23. An upending tool for upending a coil of a dynamoelectric machine out of a slot in which it is firmly secured including:a five bar linkage comprising:a first bar having a first and second end;a second bar having a first and second end;a third bar formed from a piston rod of a hydraulic or pneumatic cylinder and having a cylinder end mounted on a support base and a piston rod end pivotably coupled to the first end of the first and second bars, the second end of the first bar and the base being securable to the slot, which forms the fifth bar; anda fourth bar having a first end pivotably coupled to the cylinder end of the third bar and a second end pivotably coupled to the second end of the second bar; anda clamp connected at one location to or adjacent the pivot coupling between the fourth and second bars and connectable at another location to the coil, wherein extending the piston rod upends the coil from the slot.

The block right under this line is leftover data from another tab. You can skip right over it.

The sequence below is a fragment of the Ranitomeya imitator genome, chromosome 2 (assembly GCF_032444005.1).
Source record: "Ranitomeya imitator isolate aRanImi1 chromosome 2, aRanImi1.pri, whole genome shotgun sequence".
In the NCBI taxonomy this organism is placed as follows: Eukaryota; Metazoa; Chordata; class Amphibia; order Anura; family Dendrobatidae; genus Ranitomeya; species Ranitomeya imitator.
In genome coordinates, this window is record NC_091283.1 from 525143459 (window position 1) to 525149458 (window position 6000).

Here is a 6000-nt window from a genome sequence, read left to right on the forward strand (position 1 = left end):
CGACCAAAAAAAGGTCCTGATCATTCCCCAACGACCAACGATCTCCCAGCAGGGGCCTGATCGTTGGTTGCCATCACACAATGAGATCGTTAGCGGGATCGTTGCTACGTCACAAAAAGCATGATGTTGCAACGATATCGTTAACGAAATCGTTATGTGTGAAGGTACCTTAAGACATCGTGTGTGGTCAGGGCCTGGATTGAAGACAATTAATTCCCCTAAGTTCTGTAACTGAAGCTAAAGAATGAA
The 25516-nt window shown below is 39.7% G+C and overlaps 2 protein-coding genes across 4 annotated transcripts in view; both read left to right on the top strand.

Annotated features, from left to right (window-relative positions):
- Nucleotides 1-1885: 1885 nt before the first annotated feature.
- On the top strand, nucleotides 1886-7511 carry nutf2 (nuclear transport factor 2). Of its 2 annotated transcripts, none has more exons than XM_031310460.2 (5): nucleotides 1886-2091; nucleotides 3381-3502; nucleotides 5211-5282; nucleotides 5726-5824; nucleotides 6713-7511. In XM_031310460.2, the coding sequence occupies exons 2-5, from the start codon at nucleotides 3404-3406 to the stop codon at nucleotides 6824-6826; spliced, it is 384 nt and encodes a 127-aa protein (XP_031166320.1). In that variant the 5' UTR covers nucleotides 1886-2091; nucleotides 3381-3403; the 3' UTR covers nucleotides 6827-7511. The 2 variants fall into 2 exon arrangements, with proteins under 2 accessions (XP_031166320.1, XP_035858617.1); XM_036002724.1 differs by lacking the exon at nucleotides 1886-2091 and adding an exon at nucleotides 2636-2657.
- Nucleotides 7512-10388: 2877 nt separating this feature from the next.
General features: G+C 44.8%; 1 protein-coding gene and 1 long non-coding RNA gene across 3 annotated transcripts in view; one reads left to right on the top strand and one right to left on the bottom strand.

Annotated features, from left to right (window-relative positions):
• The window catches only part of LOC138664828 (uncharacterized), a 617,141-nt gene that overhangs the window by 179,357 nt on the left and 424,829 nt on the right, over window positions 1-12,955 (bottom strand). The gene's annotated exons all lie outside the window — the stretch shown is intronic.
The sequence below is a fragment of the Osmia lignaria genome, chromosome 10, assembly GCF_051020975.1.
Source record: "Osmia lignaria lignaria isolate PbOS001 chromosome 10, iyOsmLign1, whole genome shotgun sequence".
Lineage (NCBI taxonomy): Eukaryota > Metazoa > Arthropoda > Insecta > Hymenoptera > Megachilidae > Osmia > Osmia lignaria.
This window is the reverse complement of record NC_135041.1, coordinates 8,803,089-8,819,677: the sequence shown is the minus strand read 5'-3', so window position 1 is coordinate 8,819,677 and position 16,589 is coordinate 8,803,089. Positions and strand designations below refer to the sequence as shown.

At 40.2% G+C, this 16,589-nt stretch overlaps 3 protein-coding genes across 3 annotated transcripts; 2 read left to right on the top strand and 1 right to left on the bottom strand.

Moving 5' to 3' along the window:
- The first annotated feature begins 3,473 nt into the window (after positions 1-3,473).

24. The upending tool of claim 23 wherein the piston rod has a limited length of travel and the upending of the coil from the slot is performed in stages wherein the first, second and third bars are constructed from concentric telescoping tubes that can be extended and locked in position and are extended in between stages to increase the effective length of travel of the piston rod.
25. An extraction tool for removing a coil from a slot in a dynamoelectric machine comprising:a support fixture;a pneumatic or hydraulic cylinder and piston rod with the cylinder coupled to the support fixture;a tension plate mounted to the piston rod with a ball and socket connection; anda clamp for clamping the coil, the clamp coupled to said tension plate so the clamp can move angularly as the coil is raised from the slot.
26. The extraction tool of claim 25 wherein the clamp has two opposing fingers wherein each of the opposing fingers are coupled to the tension plate through ball and socket mountings.
27. The extraction tool of claim 26 wherein each of the opposing fingers is actuated by a separate hydraulic or pneumatic cylinder and piston rod.